doxaweb.com is a site designed to provide hyperlinks for the new evangelization envisioned by Pope John Paul II.
The name of the site is rooted in the word doxa, which is Latin for praise, glory, honor. An essay by C.S. Lewis, The Weight of Glory, was the inspiration for this site. The intention of the site is to glorify the Creator by producing content at the service of the human person and his call to beatitude.
Launched in 2001, the site began as a simple web page featuring recent documents of the Catholic Church in an attractive, printable format for study purposes. It then began to serve up streaming audio for half-hour television shows produced by Catholic Parents Online. In 2003, a blog was added. In the summer of 2005, the site expanded to include doxapod audio, a series of audio podcasts on topics related to the family and the new evangelization. In 2008, a twitter feed was added.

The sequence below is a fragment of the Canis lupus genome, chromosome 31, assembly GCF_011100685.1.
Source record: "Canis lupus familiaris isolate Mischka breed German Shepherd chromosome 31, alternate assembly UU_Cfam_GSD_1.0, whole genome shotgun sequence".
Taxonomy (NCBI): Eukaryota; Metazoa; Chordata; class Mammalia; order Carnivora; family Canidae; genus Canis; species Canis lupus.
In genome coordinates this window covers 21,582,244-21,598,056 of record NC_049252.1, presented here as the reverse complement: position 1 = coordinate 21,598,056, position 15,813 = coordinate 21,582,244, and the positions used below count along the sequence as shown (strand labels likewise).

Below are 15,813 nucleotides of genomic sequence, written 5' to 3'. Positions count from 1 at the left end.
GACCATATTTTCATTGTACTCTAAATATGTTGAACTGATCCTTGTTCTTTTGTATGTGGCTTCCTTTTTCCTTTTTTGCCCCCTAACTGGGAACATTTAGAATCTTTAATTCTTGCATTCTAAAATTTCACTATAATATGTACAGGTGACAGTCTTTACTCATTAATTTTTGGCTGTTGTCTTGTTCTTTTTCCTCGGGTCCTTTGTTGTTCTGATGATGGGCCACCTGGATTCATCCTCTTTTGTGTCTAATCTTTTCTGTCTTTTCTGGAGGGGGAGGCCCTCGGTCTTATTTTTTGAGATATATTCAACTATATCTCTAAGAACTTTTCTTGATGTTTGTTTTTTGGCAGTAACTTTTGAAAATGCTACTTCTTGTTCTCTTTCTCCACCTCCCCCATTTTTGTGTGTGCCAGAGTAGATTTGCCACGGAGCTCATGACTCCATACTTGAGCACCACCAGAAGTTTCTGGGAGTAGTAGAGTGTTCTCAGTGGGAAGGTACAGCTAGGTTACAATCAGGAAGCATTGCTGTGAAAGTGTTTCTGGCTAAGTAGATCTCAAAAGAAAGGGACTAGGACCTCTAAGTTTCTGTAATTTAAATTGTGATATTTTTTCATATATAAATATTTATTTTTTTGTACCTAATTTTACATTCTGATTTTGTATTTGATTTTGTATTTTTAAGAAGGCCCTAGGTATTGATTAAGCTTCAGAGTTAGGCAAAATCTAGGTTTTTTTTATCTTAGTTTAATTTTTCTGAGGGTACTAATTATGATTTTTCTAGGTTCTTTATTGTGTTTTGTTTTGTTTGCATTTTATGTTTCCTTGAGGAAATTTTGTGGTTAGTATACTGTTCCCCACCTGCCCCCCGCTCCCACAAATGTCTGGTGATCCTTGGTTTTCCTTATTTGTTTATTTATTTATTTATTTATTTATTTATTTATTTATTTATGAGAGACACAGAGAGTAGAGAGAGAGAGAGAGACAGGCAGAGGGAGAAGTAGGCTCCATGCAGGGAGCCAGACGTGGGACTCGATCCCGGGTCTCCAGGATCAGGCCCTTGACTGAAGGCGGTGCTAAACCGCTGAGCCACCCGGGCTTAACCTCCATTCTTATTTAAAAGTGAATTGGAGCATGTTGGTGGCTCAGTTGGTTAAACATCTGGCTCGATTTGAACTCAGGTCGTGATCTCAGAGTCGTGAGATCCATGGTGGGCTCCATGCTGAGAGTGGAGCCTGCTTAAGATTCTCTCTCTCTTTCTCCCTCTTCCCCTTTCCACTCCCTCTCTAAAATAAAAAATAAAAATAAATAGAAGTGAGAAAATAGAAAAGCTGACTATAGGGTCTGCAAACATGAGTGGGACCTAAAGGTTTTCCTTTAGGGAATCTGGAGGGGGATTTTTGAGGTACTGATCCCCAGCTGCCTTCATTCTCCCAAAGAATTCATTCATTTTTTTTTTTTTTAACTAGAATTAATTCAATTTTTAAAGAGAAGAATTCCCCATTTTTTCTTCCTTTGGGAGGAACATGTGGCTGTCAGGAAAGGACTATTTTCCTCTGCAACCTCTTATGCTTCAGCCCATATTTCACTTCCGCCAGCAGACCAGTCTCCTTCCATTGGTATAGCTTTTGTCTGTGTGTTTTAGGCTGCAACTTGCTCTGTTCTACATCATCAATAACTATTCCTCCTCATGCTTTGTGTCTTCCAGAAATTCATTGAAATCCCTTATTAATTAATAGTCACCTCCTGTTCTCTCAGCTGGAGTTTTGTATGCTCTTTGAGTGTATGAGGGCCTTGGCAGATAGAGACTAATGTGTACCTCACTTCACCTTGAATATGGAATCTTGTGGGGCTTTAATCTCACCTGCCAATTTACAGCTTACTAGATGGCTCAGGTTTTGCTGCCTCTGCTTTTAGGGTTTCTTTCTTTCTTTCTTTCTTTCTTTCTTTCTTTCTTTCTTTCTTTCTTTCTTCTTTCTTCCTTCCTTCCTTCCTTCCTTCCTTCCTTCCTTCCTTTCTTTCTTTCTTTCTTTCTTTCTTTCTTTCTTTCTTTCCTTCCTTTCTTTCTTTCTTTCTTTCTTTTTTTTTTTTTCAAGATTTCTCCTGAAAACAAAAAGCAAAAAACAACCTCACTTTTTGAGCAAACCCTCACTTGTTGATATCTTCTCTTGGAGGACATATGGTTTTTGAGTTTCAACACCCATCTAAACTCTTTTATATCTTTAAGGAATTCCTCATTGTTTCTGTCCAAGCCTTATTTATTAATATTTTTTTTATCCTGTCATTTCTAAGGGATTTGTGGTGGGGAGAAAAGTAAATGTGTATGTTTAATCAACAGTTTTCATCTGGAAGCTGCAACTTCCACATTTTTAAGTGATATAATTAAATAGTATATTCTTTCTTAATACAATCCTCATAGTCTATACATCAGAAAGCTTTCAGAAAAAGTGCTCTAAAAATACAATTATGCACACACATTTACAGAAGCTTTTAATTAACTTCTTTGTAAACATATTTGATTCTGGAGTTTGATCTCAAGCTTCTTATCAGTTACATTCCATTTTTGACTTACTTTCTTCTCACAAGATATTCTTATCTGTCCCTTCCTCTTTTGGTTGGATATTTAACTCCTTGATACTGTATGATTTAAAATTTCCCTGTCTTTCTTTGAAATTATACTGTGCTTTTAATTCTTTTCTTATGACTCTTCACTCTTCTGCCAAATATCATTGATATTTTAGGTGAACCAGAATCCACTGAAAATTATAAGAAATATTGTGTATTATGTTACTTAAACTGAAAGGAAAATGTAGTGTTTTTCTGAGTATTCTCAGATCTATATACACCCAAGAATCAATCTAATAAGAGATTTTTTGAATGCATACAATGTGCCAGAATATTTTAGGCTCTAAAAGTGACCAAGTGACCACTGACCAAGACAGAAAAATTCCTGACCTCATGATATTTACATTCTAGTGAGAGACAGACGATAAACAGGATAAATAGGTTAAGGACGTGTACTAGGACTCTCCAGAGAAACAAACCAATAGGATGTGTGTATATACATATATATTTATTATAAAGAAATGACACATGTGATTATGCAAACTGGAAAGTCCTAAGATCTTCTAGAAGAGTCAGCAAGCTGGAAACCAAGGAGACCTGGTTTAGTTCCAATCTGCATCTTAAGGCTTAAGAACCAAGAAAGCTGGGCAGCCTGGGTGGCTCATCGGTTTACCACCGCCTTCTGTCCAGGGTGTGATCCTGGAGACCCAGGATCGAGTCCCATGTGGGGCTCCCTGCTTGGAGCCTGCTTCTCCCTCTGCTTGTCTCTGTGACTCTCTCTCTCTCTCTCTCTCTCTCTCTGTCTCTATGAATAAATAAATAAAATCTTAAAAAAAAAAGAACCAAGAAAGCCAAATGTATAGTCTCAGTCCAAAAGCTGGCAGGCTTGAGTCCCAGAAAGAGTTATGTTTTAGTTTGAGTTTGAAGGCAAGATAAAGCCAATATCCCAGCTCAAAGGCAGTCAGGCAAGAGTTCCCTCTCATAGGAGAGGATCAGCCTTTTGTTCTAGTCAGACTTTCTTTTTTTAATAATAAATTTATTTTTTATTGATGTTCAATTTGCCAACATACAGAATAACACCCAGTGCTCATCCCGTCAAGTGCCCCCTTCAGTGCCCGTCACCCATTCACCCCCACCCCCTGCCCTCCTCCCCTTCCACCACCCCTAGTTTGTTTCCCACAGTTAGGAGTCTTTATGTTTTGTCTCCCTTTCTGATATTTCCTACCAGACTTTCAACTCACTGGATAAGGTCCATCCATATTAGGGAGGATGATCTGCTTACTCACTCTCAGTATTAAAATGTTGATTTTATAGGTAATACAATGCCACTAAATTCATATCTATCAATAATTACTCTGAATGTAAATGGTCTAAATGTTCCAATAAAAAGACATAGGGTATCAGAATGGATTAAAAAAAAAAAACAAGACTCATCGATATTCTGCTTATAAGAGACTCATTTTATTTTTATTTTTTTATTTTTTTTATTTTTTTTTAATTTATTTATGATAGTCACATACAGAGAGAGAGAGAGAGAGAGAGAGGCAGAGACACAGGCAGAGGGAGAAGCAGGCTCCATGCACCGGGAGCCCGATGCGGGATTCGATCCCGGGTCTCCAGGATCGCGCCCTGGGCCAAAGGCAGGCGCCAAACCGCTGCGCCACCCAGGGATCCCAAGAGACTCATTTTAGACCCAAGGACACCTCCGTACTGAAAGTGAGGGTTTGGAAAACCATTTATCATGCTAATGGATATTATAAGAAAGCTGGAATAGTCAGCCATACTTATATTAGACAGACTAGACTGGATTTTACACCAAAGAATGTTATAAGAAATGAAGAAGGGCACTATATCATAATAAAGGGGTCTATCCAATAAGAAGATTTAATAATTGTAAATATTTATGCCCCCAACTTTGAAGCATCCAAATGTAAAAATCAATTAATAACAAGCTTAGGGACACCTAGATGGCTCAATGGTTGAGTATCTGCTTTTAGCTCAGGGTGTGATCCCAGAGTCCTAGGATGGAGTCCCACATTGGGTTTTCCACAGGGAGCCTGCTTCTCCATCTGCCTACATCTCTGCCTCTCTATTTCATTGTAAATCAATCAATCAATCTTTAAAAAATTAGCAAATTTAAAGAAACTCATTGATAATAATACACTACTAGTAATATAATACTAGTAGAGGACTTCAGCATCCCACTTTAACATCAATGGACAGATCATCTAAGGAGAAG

Clayton Emmer, the founder and webmaster, now lives in Minneapolis, Minnesota. A native of Excelsior, he graduated from Franciscan University of Steubenville in 1993 with a B.A. in English Literature and Great Books, attended a month-long graduate-level program at the Shakespeare Institute in 1993, and spent two years in formation for diocesan priesthood at the Saint Paul Seminary. He has worked as a computer software trainer and webmaster since 1997. He was also a freelance writer for The Catholic Servant from 1998 until 2002, and attended the Act One: Writing for Hollywood program in Chicago in 2002.
From 2003 through 2008, he lived in Los Angeles, California, working in both the non-profit and for-profit worlds, while serving in various apostolates to the entertainment community. More details about the Hollywood years may be found here.
Currently, Clayton works as a web administrator for a
restaurant chain. Since 2009, he has been serving as webmaster for The
Christopher Inn International, a non-profit that aspires to serve Catholic
bishops and priests by offering them a place for refreshment, ongoing personal
formation, and fraternity.